A Cape Coast High Court on Monday, April 12 set the grounds for the trial of Assin North Member of Parliament (MP), James Gyakye Quayson’s dual citizenship at a case management conference.
The Court presided over by Mr Justice Kwasi Boakye, scaled down about 15 issues presented by the counsels in the case to three to facilitate the conducts of trial scheduled to commence on Wednesday, May 12, 2021.
The main issue in contention as made known at the conference to support the conduct of trial would be based on whether or not the MP was qualified to contest the parliamentary election at the date he filed his nomination and whether he can still hold himself as MP after he has been sworn into office.
Justice Boakye emphasized at the conference that there would be no adjournment of the case and that the counsels must try by all mean to avail themselves for the case to proceed.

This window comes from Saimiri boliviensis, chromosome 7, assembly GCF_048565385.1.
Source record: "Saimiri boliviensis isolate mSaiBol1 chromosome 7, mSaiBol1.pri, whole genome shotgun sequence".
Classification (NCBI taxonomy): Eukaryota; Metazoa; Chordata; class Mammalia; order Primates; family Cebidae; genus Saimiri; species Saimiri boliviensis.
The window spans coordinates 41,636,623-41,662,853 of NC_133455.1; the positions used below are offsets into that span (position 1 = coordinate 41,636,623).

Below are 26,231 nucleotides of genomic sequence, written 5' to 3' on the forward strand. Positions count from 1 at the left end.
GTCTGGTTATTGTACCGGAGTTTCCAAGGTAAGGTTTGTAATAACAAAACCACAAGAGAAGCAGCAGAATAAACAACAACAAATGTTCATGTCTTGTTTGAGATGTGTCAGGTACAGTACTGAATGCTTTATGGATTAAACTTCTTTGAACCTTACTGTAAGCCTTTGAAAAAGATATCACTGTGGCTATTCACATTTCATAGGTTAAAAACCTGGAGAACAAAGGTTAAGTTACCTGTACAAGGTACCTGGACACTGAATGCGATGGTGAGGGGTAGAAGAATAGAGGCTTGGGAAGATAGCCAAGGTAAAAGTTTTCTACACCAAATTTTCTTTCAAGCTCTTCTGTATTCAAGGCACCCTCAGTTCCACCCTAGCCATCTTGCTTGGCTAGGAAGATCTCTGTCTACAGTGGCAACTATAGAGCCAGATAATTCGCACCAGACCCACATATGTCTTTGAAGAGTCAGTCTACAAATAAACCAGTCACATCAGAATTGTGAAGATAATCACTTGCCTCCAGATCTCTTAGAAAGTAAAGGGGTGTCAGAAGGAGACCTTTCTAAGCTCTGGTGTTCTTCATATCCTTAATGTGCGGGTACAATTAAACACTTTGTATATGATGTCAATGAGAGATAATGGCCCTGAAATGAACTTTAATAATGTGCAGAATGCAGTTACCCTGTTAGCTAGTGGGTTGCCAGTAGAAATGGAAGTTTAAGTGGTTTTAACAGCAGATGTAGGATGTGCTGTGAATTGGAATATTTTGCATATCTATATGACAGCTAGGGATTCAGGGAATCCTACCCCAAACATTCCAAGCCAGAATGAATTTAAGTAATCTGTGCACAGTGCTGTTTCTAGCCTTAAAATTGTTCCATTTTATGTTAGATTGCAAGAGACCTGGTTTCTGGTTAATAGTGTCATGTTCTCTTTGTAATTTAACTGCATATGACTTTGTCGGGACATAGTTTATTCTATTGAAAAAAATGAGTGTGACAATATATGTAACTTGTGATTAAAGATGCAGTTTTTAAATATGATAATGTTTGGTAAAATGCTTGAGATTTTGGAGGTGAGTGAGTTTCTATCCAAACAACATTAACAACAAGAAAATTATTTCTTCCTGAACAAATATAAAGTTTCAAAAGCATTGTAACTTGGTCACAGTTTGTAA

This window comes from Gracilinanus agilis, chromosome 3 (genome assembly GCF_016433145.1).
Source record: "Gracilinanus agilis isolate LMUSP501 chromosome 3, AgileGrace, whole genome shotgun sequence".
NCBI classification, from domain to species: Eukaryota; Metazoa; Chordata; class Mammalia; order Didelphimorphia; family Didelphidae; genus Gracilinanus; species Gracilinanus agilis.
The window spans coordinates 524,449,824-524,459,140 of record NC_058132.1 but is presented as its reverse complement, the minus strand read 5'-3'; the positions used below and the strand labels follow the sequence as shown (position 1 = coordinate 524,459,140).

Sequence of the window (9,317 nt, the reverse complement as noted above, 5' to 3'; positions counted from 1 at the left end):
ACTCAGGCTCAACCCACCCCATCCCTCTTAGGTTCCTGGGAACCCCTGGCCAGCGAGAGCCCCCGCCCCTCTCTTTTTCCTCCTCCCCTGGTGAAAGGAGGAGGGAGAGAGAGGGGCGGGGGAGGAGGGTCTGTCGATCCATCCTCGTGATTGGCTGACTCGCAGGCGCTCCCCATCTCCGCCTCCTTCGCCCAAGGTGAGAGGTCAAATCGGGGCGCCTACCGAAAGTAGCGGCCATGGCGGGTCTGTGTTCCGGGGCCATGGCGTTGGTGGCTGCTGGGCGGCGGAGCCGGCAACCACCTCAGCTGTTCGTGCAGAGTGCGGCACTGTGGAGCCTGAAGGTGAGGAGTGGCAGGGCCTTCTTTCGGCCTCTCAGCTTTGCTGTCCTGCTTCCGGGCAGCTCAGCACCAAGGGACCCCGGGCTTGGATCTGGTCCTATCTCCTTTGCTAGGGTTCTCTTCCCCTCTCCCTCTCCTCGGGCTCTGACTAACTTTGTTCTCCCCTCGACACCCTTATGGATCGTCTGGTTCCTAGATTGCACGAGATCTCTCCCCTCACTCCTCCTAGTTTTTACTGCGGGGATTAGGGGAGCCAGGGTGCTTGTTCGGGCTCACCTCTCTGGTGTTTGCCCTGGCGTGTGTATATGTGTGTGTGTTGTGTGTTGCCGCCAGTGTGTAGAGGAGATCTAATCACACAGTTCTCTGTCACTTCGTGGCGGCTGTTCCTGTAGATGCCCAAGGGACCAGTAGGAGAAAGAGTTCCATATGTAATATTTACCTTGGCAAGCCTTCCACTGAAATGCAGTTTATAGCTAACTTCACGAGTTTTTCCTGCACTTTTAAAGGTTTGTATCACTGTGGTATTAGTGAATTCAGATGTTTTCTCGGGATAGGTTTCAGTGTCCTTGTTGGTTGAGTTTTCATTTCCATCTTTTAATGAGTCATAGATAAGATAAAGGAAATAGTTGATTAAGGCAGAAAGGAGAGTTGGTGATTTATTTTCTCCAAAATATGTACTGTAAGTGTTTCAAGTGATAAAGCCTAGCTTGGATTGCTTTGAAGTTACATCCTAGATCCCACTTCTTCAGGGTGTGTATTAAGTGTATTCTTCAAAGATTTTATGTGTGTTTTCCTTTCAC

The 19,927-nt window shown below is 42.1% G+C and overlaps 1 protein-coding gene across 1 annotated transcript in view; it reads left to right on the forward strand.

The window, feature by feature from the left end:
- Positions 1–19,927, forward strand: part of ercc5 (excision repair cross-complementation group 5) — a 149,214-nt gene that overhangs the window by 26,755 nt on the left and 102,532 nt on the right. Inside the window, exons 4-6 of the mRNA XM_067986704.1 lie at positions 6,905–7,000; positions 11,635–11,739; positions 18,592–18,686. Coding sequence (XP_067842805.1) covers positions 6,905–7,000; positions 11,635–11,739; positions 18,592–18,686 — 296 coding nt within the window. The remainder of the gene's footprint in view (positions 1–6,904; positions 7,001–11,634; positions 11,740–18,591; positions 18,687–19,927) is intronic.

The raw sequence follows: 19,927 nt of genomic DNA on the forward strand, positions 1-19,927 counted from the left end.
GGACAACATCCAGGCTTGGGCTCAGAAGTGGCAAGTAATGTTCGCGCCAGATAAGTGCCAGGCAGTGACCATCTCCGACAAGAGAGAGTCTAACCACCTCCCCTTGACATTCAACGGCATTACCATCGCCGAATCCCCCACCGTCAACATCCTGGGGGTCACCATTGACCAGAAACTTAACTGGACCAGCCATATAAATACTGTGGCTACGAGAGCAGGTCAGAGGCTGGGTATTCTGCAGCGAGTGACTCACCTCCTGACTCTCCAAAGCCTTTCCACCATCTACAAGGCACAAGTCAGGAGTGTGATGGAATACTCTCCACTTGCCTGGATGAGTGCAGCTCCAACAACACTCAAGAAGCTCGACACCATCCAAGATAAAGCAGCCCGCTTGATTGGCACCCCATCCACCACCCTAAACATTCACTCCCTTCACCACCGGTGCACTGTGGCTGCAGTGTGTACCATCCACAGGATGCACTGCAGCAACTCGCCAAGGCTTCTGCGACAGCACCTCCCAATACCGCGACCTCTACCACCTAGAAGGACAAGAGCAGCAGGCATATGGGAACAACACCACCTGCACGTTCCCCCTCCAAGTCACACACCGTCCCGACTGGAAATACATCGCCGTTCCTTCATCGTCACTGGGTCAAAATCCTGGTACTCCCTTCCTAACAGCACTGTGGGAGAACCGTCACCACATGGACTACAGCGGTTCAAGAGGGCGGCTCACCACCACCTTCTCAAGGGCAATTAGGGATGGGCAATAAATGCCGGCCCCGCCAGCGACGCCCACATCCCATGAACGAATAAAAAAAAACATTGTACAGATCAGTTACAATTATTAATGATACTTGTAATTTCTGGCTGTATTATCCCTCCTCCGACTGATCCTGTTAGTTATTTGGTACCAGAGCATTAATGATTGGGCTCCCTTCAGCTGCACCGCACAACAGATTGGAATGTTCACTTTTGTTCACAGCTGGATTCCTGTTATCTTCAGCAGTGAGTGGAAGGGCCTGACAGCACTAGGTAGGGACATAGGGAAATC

Hence, the High Court Judge warned that counsels could only absent themselves only on serious health grounds.
At the conference, it was agreed that the counsels for the parties (petitioner and the two respondents) would be required to state their legal reasons for their suit based on regulations, case precedent among others applied to the facts of the case on their next sitting.
It would be recalled that a resident of Assin North, Michael Ankomah Nimfah, on January 6, applied for an interlocutory injunction to restrain Mr Quayson from being sworn-in or hold himself as MP.
He contended that the MP-elect was not eligible on the basis that at the time he (Quayson) filed his nomination to contest as a parliamentary candidate, he was still a citizen of Canada.
The Act, he argued, was against the express provision of Article 94 (2) (a) of the 1992 Constitution and Section 9(2) of the Representation of the People Act 1992 (PNDCL 284).
Among other reliefs, the applicant wanted the Cape Coast High Court to declare the nomination filed by Mr Quayson as “illegal, void and of no legal effect”.